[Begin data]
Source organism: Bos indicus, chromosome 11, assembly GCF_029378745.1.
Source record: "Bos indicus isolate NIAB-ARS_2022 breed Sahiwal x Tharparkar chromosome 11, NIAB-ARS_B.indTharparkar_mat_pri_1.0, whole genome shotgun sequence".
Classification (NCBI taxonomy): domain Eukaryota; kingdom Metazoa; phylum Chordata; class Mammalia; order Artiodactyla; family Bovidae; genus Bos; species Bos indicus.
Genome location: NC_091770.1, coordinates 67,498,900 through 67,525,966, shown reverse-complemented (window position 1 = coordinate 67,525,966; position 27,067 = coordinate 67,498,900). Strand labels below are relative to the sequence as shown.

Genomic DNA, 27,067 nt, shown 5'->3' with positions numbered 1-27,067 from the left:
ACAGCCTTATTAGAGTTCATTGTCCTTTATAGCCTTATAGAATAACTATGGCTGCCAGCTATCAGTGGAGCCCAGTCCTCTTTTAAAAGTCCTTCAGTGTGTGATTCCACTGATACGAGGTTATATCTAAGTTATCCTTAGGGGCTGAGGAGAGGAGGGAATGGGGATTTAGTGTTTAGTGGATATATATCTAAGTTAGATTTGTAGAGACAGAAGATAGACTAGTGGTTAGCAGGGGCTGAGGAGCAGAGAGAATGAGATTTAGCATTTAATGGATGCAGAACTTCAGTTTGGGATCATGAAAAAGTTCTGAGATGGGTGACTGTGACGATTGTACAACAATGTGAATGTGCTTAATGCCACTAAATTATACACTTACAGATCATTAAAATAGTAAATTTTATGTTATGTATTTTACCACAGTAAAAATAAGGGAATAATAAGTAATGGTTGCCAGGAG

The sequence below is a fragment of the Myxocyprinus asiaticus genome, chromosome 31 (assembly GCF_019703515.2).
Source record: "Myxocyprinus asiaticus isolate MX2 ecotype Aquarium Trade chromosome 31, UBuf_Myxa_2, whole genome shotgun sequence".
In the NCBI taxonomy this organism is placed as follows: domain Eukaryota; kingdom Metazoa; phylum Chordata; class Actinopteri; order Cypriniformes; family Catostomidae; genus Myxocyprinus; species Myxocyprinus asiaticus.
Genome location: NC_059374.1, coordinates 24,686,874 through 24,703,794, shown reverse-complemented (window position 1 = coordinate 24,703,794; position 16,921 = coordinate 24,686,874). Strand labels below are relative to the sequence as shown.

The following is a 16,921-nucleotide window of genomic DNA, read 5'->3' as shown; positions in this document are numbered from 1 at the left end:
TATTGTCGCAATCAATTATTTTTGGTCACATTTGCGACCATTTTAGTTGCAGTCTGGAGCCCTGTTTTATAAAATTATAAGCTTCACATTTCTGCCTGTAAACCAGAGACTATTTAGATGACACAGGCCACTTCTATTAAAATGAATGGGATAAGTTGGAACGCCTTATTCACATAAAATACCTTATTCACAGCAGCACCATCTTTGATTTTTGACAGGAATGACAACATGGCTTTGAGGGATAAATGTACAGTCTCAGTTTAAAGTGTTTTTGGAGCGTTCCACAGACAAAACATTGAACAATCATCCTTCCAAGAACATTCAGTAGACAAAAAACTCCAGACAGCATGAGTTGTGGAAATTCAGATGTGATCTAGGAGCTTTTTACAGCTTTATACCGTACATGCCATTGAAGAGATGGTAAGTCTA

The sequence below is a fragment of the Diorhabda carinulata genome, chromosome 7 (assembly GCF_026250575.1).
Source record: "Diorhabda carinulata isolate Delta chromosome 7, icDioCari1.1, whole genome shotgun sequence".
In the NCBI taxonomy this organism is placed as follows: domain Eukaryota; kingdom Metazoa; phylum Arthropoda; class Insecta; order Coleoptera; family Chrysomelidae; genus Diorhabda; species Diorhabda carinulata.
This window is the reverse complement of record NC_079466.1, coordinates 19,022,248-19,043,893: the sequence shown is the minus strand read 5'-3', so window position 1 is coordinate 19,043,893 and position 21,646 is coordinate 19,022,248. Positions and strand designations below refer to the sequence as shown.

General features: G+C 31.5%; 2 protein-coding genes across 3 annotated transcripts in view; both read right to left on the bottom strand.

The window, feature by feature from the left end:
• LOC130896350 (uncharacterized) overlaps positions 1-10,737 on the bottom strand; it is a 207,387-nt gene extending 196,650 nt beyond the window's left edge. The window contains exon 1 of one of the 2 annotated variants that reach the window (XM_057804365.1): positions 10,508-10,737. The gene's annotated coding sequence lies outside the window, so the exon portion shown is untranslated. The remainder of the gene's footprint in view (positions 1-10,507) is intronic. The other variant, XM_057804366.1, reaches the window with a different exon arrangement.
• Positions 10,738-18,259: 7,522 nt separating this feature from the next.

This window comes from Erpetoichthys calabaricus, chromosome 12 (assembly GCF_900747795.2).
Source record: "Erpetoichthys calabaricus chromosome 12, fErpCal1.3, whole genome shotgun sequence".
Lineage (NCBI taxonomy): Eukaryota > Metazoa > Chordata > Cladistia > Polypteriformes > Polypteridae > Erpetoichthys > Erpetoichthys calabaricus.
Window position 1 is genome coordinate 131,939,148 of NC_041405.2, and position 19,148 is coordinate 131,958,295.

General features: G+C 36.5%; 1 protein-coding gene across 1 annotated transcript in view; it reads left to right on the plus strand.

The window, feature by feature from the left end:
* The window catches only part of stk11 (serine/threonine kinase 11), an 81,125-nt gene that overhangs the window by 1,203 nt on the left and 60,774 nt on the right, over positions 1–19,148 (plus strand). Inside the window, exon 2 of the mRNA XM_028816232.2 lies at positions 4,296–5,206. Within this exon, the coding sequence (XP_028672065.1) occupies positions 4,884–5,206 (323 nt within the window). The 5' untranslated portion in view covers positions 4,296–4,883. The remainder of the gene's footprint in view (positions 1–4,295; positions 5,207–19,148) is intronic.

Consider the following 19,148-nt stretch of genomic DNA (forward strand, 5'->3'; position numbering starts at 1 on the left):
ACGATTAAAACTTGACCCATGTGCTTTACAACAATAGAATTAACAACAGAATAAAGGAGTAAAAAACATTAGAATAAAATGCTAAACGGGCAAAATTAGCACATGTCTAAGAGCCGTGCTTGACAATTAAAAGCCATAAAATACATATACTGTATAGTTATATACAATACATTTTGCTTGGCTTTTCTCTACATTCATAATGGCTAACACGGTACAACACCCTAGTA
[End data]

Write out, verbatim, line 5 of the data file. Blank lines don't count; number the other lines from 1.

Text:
Genomic DNA, 27,067 nt, shown 5'->3' with positions numbered 1-27,067 from the left: